Nonholonomically constrained dynamics of rolling isolation systems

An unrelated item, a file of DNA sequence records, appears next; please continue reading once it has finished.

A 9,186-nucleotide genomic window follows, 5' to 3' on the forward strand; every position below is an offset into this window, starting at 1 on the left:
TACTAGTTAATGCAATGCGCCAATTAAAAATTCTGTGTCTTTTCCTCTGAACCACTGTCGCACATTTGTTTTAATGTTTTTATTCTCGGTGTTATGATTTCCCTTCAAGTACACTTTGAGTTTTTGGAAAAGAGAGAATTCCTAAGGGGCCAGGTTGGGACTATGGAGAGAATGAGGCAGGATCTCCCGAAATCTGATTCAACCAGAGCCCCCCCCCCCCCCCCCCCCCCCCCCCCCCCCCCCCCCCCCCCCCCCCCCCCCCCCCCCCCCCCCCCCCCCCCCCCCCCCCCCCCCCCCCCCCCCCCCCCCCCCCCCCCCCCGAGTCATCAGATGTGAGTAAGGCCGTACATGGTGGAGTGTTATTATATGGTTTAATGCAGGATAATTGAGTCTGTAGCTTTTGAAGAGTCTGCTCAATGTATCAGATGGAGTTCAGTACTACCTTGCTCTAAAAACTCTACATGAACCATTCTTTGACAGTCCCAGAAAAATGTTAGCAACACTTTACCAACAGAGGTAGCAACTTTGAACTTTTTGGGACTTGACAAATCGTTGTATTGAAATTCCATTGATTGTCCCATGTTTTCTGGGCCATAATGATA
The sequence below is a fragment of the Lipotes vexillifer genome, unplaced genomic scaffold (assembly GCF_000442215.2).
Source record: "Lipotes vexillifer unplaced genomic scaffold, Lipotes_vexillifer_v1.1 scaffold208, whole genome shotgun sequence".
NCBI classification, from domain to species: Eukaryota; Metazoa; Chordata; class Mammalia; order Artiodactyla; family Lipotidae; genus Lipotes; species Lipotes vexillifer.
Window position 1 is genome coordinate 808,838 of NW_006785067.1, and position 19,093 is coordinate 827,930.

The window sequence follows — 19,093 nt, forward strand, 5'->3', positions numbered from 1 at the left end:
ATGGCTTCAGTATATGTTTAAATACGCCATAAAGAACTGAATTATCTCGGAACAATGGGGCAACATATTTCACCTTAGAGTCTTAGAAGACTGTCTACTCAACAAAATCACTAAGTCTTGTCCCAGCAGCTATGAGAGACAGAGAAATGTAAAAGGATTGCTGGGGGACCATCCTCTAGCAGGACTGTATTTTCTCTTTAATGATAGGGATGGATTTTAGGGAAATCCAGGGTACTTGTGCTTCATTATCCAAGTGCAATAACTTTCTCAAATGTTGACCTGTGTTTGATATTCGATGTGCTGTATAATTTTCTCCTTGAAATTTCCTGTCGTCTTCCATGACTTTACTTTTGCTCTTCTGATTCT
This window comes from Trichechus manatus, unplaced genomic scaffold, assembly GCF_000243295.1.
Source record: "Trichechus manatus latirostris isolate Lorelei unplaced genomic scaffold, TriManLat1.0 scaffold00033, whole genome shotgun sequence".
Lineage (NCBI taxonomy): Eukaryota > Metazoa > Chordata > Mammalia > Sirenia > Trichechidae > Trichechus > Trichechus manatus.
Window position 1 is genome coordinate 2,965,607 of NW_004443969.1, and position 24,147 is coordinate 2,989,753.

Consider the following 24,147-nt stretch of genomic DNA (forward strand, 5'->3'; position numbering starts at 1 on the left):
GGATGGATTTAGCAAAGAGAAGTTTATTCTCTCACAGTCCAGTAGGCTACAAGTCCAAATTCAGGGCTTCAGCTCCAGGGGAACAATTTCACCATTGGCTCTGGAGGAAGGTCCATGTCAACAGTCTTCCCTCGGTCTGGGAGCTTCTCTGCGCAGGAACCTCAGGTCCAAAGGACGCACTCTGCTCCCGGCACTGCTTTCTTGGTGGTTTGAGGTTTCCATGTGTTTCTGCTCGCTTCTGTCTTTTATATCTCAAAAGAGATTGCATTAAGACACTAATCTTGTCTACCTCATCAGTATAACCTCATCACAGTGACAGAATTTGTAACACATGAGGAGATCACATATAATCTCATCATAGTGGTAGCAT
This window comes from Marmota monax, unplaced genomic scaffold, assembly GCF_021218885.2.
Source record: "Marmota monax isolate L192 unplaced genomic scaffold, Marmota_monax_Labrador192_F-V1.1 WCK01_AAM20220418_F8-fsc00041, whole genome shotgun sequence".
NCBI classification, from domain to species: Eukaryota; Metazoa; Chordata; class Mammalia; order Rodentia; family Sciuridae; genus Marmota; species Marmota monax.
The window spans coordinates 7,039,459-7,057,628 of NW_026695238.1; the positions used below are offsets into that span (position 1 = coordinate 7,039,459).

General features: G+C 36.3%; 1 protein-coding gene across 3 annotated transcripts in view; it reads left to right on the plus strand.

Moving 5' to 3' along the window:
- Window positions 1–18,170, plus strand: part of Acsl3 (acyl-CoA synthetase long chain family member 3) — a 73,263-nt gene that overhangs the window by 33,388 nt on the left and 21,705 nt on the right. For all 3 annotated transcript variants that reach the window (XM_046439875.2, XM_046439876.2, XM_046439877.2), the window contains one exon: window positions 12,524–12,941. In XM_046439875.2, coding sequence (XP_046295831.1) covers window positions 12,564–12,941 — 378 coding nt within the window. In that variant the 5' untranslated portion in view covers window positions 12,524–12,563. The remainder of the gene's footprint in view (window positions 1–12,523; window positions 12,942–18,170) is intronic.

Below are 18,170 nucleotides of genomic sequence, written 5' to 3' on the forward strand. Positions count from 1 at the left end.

© The Society for Experimental Mechanics, Inc. 2016. Rolling Isolation Systems provide a simple and effective means for protecting components from horizontal floor vibrations. In these systems a platform rolls on four steel balls which, in turn, rest within shallow bowls. The trajectories of the balls is uniquely determined by the horizontal and rotational components of the rolling platform, and thus provides nonholonomic constraints. In general, the bowls are not parabolic, so the potential energy function of this system is not quadratic. This paper presents the application of Gauss’s Principle of Least Constraint to the modeling of rolling isolation platforms. The equations of motion are described in terms of a redundant set of constrained coordinates. Coordinate accelerations are uniquely determined at any point in time via Gauss’s Principle by solving a linearly-constrained quadratic minimization. In the absence of any modeled damping, the equations of motion conserve energy. Simulations and experiments show that responses are highly sensitive to small changes in the initial conditions; peak responses can be predicted only statistically.
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